Friday, April 6, 2007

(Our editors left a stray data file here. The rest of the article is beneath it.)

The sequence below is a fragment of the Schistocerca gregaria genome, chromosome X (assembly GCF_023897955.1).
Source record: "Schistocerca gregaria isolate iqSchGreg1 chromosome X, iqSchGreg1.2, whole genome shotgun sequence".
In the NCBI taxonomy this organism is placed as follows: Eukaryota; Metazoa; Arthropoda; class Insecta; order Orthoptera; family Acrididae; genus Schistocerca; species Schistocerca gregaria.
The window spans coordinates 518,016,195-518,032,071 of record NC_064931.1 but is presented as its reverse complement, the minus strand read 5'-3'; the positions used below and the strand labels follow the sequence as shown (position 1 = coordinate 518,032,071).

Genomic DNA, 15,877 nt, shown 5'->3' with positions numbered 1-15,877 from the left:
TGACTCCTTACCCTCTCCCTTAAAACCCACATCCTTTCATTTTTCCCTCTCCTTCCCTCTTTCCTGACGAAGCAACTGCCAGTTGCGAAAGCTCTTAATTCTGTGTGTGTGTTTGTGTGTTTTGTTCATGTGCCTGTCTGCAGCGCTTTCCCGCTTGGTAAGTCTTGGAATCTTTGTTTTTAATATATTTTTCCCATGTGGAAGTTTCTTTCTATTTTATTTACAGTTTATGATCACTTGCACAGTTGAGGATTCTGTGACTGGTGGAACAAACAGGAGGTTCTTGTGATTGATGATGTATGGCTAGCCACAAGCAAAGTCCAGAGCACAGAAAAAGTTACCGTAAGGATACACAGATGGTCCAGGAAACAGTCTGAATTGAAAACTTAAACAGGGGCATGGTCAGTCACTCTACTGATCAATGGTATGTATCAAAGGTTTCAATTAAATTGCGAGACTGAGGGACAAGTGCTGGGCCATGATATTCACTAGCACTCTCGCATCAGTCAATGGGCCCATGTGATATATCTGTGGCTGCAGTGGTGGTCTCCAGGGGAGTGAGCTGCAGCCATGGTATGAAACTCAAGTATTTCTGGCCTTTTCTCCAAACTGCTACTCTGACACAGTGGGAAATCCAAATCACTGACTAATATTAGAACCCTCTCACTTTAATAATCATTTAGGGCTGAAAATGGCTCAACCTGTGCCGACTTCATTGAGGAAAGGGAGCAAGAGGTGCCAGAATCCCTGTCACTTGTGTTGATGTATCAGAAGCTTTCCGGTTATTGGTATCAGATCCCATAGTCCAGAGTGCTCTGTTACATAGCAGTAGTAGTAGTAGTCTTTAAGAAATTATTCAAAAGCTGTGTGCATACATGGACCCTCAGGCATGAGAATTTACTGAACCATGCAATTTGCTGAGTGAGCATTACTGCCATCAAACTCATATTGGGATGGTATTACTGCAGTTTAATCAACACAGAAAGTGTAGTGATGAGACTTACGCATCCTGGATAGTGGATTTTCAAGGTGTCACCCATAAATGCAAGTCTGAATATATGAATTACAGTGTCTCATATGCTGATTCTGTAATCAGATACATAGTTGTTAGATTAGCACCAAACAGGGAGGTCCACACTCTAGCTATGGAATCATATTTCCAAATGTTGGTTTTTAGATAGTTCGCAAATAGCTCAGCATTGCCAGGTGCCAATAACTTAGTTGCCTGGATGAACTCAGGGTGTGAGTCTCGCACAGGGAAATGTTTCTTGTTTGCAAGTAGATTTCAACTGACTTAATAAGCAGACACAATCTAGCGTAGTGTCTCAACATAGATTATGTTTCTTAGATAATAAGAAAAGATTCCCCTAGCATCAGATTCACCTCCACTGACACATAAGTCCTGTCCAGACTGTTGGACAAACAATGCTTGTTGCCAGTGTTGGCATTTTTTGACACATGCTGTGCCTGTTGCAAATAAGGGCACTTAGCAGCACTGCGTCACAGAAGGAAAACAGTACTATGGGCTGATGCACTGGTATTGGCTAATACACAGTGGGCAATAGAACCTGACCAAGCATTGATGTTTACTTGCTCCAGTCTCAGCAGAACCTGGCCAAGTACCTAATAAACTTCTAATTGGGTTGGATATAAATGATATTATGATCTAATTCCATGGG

Appellate jurisdiction in the federal system is a mess. The current regime has been properly criticized for both its doctrinal incoherence and its procedural complexity, and the Supreme Court has failed to address these problems despite a consistent diet of cases raising issues of appellate jurisdiction. While the critiques of the current regime are well-founded, this Article reveals that as applied in practice, federal appellate courts have drawn sensible lines between interlocutory orders that are immediately subject to appellate review and those that are not. There is a limited category of interlocutory orders (primarily orders rejecting governmental and other immunities from suit) that are immediately appealable as of right. All other interlocutory orders are potentially eligible for discretionary appellate review, although such review is sparingly exercised. The doctrinal morass of the present framework - principally the collateral order doctrine and appellate mandamus - has obscured this basically sensible structure, and has led to unnecessarily complex and inefficient procedures for seeking appellate review of interlocutory orders. This Article proposes two new theories of appellate jurisdiction that preserve the current regime's pragmatic structure without its conceptual, doctrinal, and procedural problems. First, this Article argues that the All Writs Act authorizes discretionary appeals (not just writs of mandamus), and that this is a superior method for engaging in discretionary appellate review of interlocutory orders. Second, this Article argues that for the limited category of interlocutory orders over which appellate jurisdiction is mandatory, section 1292(a)'s provision of appellate jurisdiction over orders relating to injunctions provides a more coherent doctrinal foundation than the collateral order doctrine's awkward interpretation of the term final decision under section 1291.